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Samala Sumanth
Samala Sumanth

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REST API's for CRUD Operation Using Spring Boot

In this article, Under 10 Steps we shall look at how to create a simple RESTful api with spring boot by taking an example of USER.

Required Pre-requisites πŸ—£:

  • Java installed on the machine πŸ‘¨β€πŸ’».
  • Postman to test the API's.
  • Willing to learn πŸ˜‰

Its time to jump into the code πŸš€

STEP 1: Create a base project from https://start.spring.io/. Give a project name and description. Add the 3 required dependencies: Spring Web, Spring Data JPA and MySQL driver.! Finally click on generate which will download a zip file. Extract and open in your preferred IDE like IntelliJ, eclipse or NetBeans.

In my case the application name is crud

Spring Initialiser

STEP 2: Lets create some boilerplate by creating three folders in crud/src/main/java/com/example/crud/CrudApplication.java which are 1. controller 2. model 3. repository 4. service. Typically your folder structure should look like below.

File directory

STEP 3: Create a Database and a users table with user_id ( primary Key ), first_name and email in your mysql
execut the following code which does the job for you in mysql terminal

CREATE TABLE `user_schema`.`users` (
  `user_id` INT NOT NULL AUTO_INCREMENT,
  `first_name` VARCHAR(45) NULL,
  `email` VARCHAR(45) NULL,
  UNIQUE INDEX `user_id_UNIQUE` (`user_id` ASC),
  PRIMARY KEY (`user_id`));
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and add the following code in crud/src/main/resources/application.properties

spring.datasource.url = jdbc:mysql://127.0.0.1:3306/user_schema
#username and password of mysql 
spring.datasource.username=root
spring.datasource.password=root
spring.jpa.properties.hibernate.dialect = org.hibernate.dialect.MySQL5InnoDBDialect

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STEP 4: Let's do the magic by writing some code in these Folders. Create a file named User.java in model folder and add the following code.

package com.example.crud.model;

import javax.persistence.Column;
import javax.persistence.Entity;
import javax.persistence.GeneratedValue;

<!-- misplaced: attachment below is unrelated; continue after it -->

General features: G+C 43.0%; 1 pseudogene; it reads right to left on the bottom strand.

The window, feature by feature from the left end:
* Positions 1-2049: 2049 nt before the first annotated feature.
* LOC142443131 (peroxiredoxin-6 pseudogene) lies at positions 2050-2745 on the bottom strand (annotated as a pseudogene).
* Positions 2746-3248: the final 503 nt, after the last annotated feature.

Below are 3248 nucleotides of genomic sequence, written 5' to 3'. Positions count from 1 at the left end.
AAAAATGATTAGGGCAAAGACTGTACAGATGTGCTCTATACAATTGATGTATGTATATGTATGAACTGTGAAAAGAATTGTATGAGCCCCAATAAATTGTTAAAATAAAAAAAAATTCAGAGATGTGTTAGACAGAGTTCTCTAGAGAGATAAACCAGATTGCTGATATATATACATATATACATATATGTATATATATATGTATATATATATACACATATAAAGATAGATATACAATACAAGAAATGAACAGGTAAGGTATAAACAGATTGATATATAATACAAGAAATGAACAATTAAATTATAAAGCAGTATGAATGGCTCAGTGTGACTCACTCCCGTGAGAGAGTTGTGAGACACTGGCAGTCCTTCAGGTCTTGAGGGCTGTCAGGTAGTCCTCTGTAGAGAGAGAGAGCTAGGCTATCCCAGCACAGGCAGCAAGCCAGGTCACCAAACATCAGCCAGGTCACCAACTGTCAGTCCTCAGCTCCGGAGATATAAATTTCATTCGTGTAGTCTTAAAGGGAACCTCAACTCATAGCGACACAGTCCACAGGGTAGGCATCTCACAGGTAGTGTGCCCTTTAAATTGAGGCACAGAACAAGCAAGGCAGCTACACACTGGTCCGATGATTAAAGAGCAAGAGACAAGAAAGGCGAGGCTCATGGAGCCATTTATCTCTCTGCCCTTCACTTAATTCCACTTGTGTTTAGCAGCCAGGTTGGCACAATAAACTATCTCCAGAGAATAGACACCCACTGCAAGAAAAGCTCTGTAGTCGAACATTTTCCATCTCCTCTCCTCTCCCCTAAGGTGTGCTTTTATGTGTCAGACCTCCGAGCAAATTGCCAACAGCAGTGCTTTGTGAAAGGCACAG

import javax.persistence.GenerationType;
import javax.persistence.Id;
import javax.persistence.Table;

@Entity
@Table(name = "users")
public class User {

    @Id
    @GeneratedValue(strategy = GenerationType.IDENTITY)
    @Column(name="user_id")
    private Long id;

    @Column(name="first_name")
    private String firstName;

    @Column(name="email")
    private String email;

    public Long getId() {
        return id;
    }

    public void setId(Long id) {
        this.id = id;
    }

    public String getFirstName() {
        return firstName;
    }

    public void setFirstName(String firstName) {
        this.firstName = firstName;
    }

    public String getEmail() {
        return email;
    }

    public void setEmail(String email) {
        this.email = email;
    }
} 
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STEP 5: Now create another file in repository package named UserRepository.java where it's class is extended from JPARepository to enable query execution abilities like create(), update(), get() and delete() methods. finally add the following code

package com.example.crud.repository;


import org.springframework.data.jpa.repository.JpaRepository;
import org.springframework.stereotype.Repository;

import com.example.crud.model.User;

// @Repository tells the spring boot that it wrapped with User Table with sql execution queries.
@Repository
public interface UserRepository extends JpaRepository<User, Long> {
}
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STEP 6: Now Inside your service folder create a file named UserService.java. In this service layer we typically handle the business logic πŸ€–.

package com.example.crud.service;
import com.example.crud.model.User;
import org.springframework.beans.factory.annotation.Autowired;
import org.springframework.stereotype.Service;
import com.example.crud.repository.UserRepository;
import java.util.List;

@Service